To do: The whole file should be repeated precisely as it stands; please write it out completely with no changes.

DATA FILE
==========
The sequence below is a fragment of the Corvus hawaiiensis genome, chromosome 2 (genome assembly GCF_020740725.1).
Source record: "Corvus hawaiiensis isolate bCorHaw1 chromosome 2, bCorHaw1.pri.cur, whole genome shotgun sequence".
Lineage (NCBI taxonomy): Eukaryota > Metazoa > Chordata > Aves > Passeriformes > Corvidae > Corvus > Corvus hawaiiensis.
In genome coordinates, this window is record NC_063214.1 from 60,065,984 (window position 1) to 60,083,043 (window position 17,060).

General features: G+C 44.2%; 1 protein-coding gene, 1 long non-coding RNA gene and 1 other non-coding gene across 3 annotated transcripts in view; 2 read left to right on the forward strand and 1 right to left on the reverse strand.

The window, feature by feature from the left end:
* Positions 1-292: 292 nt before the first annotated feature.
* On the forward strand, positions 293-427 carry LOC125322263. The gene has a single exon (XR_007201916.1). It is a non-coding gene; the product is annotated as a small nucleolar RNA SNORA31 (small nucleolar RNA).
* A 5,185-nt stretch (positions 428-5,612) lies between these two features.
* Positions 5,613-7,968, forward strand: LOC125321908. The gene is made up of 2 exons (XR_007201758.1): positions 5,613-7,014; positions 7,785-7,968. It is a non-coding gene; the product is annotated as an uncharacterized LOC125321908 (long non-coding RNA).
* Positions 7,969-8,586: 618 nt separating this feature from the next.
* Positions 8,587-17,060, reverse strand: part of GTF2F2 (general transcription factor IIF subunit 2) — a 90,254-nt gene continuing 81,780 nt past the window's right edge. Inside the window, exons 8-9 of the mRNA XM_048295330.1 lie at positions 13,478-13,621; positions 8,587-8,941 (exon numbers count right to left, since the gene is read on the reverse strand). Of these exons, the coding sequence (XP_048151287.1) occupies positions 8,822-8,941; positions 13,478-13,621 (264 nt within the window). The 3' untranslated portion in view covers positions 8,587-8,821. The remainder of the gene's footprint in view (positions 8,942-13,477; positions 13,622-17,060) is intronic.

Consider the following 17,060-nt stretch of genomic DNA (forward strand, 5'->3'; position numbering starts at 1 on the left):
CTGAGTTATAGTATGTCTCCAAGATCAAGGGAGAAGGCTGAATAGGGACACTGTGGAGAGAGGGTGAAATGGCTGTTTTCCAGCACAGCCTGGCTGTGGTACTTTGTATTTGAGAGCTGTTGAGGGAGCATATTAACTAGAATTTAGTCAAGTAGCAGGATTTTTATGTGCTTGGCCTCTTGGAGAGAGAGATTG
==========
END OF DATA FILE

The sequence below is a fragment of the Corvus hawaiiensis genome, chromosome 2 (genome assembly GCF_020740725.1).
Source record: "Corvus hawaiiensis isolate bCorHaw1 chromosome 2, bCorHaw1.pri.cur, whole genome shotgun sequence".
Lineage (NCBI taxonomy): Eukaryota > Metazoa > Chordata > Aves > Passeriformes > Corvidae > Corvus > Corvus hawaiiensis.
In genome coordinates, this window is record NC_063214.1 from 60,065,984 (window position 1) to 60,083,043 (window position 17,060).

General features: G+C 44.2%; 1 protein-coding gene, 1 long non-coding RNA gene and 1 other non-coding gene across 3 annotated transcripts in view; 2 read left to right on the forward strand and 1 right to left on the reverse strand.

The window, feature by feature from the left end:
* Positions 1-292: 292 nt before the first annotated feature.
* On the forward strand, positions 293-427 carry LOC125322263. The gene has a single exon (XR_007201916.1). It is a non-coding gene; the product is annotated as a small nucleolar RNA SNORA31 (small nucleolar RNA).
* A 5,185-nt stretch (positions 428-5,612) lies between these two features.
* Positions 5,613-7,968, forward strand: LOC125321908. The gene is made up of 2 exons (XR_007201758.1): positions 5,613-7,014; positions 7,785-7,968. It is a non-coding gene; the product is annotated as an uncharacterized LOC125321908 (long non-coding RNA).
* Positions 7,969-8,586: 618 nt separating this feature from the next.
* Positions 8,587-17,060, reverse strand: part of GTF2F2 (general transcription factor IIF subunit 2) — a 90,254-nt gene continuing 81,780 nt past the window's right edge. Inside the window, exons 8-9 of the mRNA XM_048295330.1 lie at positions 13,478-13,621; positions 8,587-8,941 (exon numbers count right to left, since the gene is read on the reverse strand). Of these exons, the coding sequence (XP_048151287.1) occupies positions 8,822-8,941; positions 13,478-13,621 (264 nt within the window). The 3' untranslated portion in view covers positions 8,587-8,821. The remainder of the gene's footprint in view (positions 8,942-13,477; positions 13,622-17,060) is intronic.

Consider the following 17,060-nt stretch of genomic DNA (forward strand, 5'->3'; position numbering starts at 1 on the left):
CTGAGTTATAGTATGTCTCCAAGATCAAGGGAGAAGGCTGAATAGGGACACTGTGGAGAGAGGGTGAAATGGCTGTTTTCCAGCACAGCCTGGCTGTGGTACTTTGTATTTGAGAGCTGTTGAGGGAGCATATTAACTAGAATTTAGTCAAGTAGCAGGATTTTTATGTGCTTGGCCTCTTGGAGAGAGAGATTG